This article takes an in-depth look at credit repair, what it means, how it works, and how you can do it yourself to fix your credit.

Credit Repair Guide and Dispute Letter Templates

What is Credit Repair?

Credit repair basically means disputing the negative accounts on your credit report. This is what credit repair companies do for their clients, and it’s effective.

All three credit bureaus allow consumers to dispute any item on their credit report. When you dispute an item, the credit bureau has 30 days to validate the account. If they do not hear back from the creditor with satisfactory validation within 30 days, it must be removed from your credit report.

How Bad Credit Affects Your Financial Life

When you have bad credit, it makes life difficult. Loans and credit cards are hard to qualify for, and if you do, you usually have very high-interest rates. High rates can cost consumers tens of thousands of dollars over the course of their life.

Getting a mortgage with bad credit is almost impossible these days. Using our free do-it-yourself credit repair guide, you will be able to improve your FICO score so you can qualify for lower rates.

How to Increase Your Credit Score

Download our Credit Repair Guide

8 things you can do to increase your credit score in 30 days

How To Fix Your Credit Yourself

You do not need a professional credit repair company to fix your credit yourself. Disputing accounts on your credit is something you can do yourself and have success.

Use the advice in our guide to increase your credit score quickly. If your goal is to purchase a home, you should use the guide to maximize your credit scores before applying for a mortgage.

1. Get a Copy of Your Credit Report

First, you will need your free credit report and scores. Go to to get your credit report. You can get your free scores from several reputable websites.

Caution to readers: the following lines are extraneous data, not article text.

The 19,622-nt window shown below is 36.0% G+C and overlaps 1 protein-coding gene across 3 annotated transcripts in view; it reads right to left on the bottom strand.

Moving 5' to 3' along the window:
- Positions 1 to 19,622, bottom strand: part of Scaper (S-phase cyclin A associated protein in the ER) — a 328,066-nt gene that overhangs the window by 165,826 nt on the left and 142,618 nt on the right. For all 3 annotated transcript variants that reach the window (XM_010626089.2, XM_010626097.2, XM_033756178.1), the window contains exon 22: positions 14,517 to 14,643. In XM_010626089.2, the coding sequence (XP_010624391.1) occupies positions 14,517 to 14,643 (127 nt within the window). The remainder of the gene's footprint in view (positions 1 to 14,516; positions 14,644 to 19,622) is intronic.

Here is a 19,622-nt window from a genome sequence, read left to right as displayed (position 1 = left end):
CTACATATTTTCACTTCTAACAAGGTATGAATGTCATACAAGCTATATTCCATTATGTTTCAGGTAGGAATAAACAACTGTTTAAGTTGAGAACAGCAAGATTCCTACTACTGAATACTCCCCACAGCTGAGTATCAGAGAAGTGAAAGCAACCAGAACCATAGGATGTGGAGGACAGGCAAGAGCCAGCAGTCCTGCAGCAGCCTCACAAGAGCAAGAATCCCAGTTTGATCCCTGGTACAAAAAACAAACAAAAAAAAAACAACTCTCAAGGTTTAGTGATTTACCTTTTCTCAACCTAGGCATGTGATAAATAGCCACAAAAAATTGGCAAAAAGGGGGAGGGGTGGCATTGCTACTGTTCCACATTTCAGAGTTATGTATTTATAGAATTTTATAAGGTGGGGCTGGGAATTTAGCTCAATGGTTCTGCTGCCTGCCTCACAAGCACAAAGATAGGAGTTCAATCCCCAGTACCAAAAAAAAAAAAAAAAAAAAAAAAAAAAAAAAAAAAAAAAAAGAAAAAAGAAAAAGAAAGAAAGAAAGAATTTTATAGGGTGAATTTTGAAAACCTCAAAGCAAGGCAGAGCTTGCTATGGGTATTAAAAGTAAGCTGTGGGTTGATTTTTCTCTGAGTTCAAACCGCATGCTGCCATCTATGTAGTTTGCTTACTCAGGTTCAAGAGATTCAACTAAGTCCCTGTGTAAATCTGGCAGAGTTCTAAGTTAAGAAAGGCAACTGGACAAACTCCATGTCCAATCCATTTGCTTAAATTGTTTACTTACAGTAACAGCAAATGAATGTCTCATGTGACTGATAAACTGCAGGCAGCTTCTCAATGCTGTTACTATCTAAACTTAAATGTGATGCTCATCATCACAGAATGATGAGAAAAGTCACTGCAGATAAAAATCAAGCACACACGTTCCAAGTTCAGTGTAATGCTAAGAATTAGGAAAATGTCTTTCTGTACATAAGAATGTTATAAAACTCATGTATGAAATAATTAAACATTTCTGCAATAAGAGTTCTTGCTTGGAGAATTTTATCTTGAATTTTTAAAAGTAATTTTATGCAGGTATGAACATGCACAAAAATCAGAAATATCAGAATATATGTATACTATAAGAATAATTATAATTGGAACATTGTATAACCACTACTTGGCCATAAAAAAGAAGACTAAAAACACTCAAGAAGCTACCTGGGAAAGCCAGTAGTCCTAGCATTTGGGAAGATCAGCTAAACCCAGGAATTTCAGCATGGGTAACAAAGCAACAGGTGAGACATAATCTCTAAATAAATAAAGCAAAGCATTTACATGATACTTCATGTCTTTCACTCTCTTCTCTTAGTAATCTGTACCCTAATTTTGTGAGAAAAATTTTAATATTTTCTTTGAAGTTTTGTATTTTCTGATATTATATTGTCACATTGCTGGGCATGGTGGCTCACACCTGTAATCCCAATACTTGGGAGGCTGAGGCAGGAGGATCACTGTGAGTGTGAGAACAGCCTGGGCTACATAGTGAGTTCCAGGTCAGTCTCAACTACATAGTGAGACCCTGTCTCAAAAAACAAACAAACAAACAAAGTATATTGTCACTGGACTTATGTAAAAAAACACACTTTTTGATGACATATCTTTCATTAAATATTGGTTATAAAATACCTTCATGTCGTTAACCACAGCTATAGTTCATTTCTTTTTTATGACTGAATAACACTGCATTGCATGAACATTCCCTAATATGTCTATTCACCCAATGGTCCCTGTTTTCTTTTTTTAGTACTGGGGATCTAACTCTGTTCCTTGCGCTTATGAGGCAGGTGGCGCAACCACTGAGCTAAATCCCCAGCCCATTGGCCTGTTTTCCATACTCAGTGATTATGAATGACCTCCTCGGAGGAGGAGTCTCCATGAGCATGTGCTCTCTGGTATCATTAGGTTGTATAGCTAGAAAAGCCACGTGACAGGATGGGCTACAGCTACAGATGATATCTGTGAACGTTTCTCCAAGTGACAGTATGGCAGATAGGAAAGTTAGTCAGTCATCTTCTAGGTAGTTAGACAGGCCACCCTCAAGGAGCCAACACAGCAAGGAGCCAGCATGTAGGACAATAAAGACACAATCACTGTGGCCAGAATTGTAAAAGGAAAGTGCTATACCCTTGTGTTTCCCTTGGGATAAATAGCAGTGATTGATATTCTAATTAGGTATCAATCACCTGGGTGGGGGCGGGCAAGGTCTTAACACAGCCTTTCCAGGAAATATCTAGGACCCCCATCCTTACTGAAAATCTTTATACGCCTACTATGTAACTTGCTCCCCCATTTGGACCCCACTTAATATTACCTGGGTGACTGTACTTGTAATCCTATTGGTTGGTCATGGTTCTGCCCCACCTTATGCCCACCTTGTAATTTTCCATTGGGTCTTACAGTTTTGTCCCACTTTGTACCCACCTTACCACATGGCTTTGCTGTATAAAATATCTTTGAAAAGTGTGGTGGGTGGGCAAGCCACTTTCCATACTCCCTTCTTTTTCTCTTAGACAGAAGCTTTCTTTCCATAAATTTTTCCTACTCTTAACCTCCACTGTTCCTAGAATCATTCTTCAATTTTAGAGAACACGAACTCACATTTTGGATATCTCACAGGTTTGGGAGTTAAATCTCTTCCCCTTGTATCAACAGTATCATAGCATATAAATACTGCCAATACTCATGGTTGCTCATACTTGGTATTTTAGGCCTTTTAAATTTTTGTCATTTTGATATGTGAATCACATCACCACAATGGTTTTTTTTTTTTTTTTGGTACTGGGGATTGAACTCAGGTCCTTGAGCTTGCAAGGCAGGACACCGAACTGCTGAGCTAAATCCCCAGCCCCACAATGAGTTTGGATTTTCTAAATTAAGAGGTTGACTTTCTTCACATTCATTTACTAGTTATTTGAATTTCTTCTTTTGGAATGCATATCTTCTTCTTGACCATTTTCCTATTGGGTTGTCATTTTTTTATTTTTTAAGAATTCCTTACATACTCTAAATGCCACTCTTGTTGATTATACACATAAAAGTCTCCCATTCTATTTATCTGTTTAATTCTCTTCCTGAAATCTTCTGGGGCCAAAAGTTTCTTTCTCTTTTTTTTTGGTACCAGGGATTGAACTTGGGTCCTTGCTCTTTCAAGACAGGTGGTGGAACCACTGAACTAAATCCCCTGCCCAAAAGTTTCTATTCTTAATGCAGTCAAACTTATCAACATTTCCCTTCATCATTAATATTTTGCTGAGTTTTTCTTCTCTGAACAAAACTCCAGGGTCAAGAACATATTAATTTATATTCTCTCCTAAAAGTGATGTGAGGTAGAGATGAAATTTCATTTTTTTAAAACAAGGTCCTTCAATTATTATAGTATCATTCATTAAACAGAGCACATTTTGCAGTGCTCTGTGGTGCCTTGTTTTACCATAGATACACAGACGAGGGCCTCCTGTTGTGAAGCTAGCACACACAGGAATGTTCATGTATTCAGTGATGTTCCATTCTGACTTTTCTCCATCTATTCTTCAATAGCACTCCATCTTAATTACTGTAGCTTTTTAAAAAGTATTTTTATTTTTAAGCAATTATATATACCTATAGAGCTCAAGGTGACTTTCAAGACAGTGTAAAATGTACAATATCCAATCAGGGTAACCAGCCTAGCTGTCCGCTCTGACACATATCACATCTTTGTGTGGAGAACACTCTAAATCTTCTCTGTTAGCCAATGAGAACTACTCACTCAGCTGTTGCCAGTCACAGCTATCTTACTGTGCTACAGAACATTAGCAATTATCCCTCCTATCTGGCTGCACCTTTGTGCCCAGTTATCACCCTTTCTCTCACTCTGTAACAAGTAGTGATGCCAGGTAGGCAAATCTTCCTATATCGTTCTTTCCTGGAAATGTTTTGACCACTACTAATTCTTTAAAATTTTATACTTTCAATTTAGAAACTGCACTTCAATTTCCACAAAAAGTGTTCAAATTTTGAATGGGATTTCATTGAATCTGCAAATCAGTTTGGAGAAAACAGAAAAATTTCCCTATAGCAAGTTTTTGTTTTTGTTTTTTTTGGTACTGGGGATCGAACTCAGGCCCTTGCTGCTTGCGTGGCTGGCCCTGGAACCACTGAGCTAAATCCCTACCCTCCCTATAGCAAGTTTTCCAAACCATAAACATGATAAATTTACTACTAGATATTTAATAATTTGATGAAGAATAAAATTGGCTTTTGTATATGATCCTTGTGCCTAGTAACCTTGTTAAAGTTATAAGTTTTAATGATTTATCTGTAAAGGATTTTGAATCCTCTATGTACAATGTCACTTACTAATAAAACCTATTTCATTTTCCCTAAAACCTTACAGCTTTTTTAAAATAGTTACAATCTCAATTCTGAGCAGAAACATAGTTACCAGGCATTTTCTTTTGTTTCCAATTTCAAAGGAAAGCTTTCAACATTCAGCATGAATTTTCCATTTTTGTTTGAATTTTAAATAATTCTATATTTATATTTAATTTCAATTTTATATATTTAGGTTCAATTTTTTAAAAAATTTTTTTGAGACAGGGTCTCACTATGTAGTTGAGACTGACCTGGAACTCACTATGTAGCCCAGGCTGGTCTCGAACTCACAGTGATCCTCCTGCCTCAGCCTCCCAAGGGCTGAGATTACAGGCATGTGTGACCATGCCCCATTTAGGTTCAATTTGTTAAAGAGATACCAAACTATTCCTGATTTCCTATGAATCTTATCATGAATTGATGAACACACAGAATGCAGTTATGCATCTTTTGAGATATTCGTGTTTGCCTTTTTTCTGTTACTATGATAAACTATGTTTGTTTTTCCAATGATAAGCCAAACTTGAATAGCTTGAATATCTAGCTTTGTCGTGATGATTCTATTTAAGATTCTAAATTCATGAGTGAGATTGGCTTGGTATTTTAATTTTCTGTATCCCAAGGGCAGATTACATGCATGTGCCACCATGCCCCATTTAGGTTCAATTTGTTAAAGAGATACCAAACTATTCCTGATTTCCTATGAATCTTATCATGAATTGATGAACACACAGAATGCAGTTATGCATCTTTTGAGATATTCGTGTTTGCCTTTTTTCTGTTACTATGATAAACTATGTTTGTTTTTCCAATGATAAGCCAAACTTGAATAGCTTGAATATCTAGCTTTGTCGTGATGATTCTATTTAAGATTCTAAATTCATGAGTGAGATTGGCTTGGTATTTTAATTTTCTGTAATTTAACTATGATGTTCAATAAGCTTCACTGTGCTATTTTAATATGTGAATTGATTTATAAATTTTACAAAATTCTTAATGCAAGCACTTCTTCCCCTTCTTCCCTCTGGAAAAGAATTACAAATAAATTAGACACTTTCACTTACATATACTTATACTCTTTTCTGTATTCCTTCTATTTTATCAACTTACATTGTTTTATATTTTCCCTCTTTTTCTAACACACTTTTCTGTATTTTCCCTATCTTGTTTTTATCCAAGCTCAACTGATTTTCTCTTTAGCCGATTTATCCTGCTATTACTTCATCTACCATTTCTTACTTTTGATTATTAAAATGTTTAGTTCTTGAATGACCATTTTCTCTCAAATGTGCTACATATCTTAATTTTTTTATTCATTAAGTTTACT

2. Identify the Negative Accounts

When you download a copy of your credit report go through it with a highlighter and mark each negative account item, wrong address, mistakes, late payments, etc. You will need to be able to refer back to them quickly in order to dispute them with the credit bureaus.

3. Dispute Items with the Three Credit Bureaus

Credit bureaus allow consumers to dispute just about anything on their credit report they believe may be inaccurate. Once you officially dispute an item on your report, the bureau launches an investigation.

The creditor must provide information that verifies the account belongs to you and is correct within 30 days. If they fail to respond or fail to include sufficient documentation then the credit bureau will remove the account from your report entirely. If a creditor validates an account at a later date the account can end up on your credit report again.

4. Contact Collection Agencies

After you have disputed all of the collection accounts on your report, some may get removed and you don’t have to do anything else. Others will verify the account and it will remain on your report, contact the creditors who have validated the account to see if they will agree to a “pay for delete.” A pay for delete is an agreement that you will pay a past due account and they will agree to remove the account from your credit report.